JR: That’s awesome. So, I’m going to shift a little bit… The way your model works, there [are] actually three parties involved. You have to take into consideration your customers, obviously, but you also have your suppliers and now you have your installation partners. So, in essence, you have a multi-sided marketplace here, and I imagine that you have to keep them all happy. What unique challenges does this represent? How do you provide value and a great experience for all of them simultaneously?
PP: Yeah. What I really love about my role is that my role doesn’t just own brand and performance marketing, but actually when it’s merchandising. [That includes] channel strategy, pricing, and promotion. So, it really is like thinking about, how do you partner with all these different people, and have all those components work together to make it a win-win relationship with them? The nice part is [that] we all have the same goal in mind. [For example], suppliers [want] to make sure they deliver the right tire to the customer, right? And installers want to us and the customer to have an amazing experience, and vice versa. What I love about SimpleTire is when we think about our brand purpose, it’s how do you take something complex and make it simple that doesn’t just resonate with the customer, [but] actually resonates with our suppliers.
So, how do you think about your brand, not just on like what’s forward-facing with the consumer, but how do we make sure our brand is expressed through all of our partners, as well? How do we simplify and make it easier for our partners to work with us? [That] is actually a really important part of our brand. And having a similar brand purpose and promise to all of our partners, including our customers, I think really helps us be able to just make sure that we’re all embodying the same spirit across all three [touchpoints]. With that said, how it manifests itself is just a little different [when it comes to] how we think about working with our suppliers and what simplification in working with us means for [our suppliers], our installers, and our customers.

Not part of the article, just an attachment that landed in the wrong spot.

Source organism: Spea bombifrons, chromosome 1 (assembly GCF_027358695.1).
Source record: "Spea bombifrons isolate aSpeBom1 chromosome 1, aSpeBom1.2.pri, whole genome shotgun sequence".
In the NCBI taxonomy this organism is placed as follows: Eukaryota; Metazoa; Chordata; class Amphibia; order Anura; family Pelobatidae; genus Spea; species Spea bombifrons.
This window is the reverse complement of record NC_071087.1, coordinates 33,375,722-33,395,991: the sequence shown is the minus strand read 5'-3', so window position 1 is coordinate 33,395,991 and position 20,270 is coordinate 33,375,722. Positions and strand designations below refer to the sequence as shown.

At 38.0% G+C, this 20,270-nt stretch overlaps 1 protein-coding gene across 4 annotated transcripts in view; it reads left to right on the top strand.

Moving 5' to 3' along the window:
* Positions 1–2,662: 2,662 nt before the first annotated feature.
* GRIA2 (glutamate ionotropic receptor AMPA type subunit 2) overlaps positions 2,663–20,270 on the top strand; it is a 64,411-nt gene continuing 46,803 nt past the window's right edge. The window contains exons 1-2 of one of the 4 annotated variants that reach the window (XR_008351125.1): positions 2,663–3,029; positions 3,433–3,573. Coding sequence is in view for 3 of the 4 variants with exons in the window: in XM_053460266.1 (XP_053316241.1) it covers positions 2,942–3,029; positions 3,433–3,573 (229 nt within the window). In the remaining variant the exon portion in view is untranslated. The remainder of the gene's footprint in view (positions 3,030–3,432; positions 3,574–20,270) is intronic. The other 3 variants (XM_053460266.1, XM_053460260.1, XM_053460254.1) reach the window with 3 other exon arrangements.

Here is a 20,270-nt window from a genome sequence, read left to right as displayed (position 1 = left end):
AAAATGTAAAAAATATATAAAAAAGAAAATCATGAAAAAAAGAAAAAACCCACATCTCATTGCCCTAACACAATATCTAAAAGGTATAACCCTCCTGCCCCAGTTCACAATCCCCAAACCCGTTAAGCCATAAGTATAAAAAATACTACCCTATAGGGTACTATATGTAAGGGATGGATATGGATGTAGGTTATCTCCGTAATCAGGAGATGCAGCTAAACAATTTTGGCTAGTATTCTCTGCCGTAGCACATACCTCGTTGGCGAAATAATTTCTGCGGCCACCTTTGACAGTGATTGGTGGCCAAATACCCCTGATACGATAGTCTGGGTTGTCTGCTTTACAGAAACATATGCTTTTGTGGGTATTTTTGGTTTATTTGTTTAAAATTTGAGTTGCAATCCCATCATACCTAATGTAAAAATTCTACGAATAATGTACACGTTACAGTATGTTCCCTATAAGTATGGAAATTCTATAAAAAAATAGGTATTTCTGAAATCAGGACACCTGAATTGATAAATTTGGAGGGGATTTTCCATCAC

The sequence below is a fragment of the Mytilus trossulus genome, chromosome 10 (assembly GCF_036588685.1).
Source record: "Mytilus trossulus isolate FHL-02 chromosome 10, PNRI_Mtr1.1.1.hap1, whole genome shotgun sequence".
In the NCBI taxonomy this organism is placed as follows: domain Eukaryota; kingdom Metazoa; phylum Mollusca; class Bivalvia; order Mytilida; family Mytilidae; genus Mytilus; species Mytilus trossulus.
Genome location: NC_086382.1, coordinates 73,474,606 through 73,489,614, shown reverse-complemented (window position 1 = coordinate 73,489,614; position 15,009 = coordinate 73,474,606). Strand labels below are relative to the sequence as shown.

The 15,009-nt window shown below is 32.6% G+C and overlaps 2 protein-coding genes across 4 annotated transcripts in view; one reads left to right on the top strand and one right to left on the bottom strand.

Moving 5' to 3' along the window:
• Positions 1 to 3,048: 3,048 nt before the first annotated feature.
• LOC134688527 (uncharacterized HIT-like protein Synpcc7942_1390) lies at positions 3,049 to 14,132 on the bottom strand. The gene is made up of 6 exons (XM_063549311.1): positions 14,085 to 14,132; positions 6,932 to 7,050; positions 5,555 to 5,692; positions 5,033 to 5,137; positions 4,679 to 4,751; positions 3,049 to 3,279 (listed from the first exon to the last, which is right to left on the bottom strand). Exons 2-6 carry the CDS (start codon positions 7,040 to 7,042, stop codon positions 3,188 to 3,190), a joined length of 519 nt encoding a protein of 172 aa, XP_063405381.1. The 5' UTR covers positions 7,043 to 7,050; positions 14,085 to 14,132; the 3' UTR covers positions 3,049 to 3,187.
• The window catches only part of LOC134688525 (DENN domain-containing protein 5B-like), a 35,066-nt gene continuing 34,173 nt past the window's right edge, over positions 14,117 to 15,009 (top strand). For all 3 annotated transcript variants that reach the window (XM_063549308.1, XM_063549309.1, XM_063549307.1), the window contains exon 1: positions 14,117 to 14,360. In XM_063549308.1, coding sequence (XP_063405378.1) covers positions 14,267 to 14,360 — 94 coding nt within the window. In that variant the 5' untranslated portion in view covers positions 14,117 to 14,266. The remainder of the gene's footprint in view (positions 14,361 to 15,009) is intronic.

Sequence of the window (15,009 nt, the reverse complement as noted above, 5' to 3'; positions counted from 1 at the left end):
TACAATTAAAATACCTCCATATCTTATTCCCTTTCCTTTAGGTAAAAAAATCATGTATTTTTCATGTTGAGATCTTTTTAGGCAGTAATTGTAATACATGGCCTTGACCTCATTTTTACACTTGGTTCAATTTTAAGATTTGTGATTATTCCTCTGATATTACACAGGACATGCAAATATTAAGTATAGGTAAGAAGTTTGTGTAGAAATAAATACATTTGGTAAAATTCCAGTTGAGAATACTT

JR: Yeah. I love that. Your brand values have to resonate with all three parties. You don’t have different ones for each. It’s one that resonates across all three. I think that’s fantastic. With this idea of having installation partners, if you think about the entire customer experience that that you’re involved in from the very beginning where it’s thinking about or researching, or even just recognizing that you need to replace your tires all the way through to doing the actual installation. Like you said, there’s probably several steps after that to just stay top of mind, and to continue to deliver an amazing experience, but there are parts of that process and that journey that you’re not in complete control of. When you pass off a customer to an installation partner, you don’t have e as tight as tight of control, as you do say, [with] the online experience. How do you drive a really consistent and cohesive brand experience across channels or parts of the experience that you may not own entirely?